Sunday, 27 September 2009

Disappearing industries

A while ago my dad was looking to replace his typewriter and found that they'd almost disappeared from the market. I think it would be even harder to replace a typewriter ribbon, and many people wouldn't even know what carbon paper was or what it was used for. Here, on the National Cycle Route 21, on an industrial estate by Lower Sydenham Station, is a factory whose fate was sealed by computers and printers.

Though the Columbia Ribbon & Carbon Manufacturing Co Ltd no longer seems to exist, the building is still in use - lights on, the odd door open from time to time - perhaps as warehouse storage, but the frontage, which displays a degree of assured confidence that makes it stand out from the rest of the light industrial units surrounding it, has prevailed. So far. Maybe it is under some kind of preservation order. Or perhaps the present occupiers are an industrial version of the hermit crab - happy to occupy the shell of a now dead animal.And, while talking about industrial buildings that stand out, just off the NCR21 there's also this one. It's on Ladywell Bridge, just by wartime the ''shelter for 700'' sign (see earlier blog - ''Shelter'')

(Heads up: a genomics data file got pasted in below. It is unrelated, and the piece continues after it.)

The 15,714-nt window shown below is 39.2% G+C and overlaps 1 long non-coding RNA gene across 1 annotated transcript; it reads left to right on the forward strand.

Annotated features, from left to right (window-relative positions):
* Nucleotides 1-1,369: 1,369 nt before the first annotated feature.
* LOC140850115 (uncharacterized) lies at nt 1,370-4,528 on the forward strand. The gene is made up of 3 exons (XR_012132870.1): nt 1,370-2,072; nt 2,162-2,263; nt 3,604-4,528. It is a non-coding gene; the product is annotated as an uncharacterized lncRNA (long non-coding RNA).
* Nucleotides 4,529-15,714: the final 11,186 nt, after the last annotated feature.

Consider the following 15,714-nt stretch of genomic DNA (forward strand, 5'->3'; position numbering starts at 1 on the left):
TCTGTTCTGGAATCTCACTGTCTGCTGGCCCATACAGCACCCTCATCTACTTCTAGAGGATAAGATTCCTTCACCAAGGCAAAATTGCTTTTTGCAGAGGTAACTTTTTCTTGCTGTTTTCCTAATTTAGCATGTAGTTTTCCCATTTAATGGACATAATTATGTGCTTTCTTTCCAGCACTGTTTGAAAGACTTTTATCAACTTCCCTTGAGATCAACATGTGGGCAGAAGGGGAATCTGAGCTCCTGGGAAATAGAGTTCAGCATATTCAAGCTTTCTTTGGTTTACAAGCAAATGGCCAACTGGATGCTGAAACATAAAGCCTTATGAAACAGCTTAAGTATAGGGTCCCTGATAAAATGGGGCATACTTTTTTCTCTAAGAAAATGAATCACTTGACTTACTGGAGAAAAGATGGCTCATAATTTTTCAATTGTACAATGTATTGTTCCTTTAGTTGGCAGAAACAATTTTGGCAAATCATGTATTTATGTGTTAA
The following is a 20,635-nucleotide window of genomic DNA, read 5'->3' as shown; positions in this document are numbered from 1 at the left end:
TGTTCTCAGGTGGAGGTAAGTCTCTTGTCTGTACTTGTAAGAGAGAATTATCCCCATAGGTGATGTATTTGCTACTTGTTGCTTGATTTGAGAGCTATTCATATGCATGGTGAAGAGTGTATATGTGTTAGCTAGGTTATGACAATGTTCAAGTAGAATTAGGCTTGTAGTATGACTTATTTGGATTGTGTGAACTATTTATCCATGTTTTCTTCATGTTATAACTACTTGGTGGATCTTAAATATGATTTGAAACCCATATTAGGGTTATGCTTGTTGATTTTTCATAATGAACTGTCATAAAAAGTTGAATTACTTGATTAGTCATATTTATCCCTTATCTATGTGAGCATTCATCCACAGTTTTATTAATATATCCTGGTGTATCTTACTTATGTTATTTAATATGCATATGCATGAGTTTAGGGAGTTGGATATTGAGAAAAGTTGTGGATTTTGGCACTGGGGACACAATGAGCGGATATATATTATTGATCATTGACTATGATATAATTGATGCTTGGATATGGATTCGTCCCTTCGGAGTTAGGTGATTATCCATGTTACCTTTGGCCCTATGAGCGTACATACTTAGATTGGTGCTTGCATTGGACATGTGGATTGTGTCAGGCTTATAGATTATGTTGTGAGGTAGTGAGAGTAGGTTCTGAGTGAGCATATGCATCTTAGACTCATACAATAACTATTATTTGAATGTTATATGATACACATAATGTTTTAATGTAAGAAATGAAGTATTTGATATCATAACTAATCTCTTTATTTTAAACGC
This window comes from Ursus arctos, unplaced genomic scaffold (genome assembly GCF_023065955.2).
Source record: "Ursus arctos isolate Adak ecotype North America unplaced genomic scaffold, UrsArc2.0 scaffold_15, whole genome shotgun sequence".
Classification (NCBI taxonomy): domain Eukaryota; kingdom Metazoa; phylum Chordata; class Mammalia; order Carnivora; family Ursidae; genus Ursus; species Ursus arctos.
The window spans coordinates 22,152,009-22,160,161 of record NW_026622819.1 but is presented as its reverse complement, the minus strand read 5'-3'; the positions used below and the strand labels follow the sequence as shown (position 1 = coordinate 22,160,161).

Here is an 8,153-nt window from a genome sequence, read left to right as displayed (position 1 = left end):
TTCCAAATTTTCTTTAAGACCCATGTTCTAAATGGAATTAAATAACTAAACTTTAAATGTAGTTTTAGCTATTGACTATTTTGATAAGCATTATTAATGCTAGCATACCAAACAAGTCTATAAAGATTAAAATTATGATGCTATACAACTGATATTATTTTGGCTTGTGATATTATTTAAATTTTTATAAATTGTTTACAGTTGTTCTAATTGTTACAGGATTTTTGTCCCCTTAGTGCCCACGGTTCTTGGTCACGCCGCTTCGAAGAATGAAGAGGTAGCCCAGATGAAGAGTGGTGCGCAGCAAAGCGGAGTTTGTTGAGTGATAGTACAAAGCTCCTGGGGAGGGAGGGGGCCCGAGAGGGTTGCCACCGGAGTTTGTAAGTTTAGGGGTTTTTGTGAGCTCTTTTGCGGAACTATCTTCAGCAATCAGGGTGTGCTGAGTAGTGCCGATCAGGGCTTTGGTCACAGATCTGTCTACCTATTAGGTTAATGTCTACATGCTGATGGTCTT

This building also seems a million miles away from any similar enterprise - it simply stands out on its own.


Deptford Dame said...

I've always loved this building, and the way it peeps cheekily above the parapet of the bridge.

dmorgorg said...

Nice to see you're blogging again; I'm enjoying the words and pix. And Flying Into Buildings Day had me LOLling about.
And you should be up now - it's 8:30ish in the morning. Time for bed in Canada.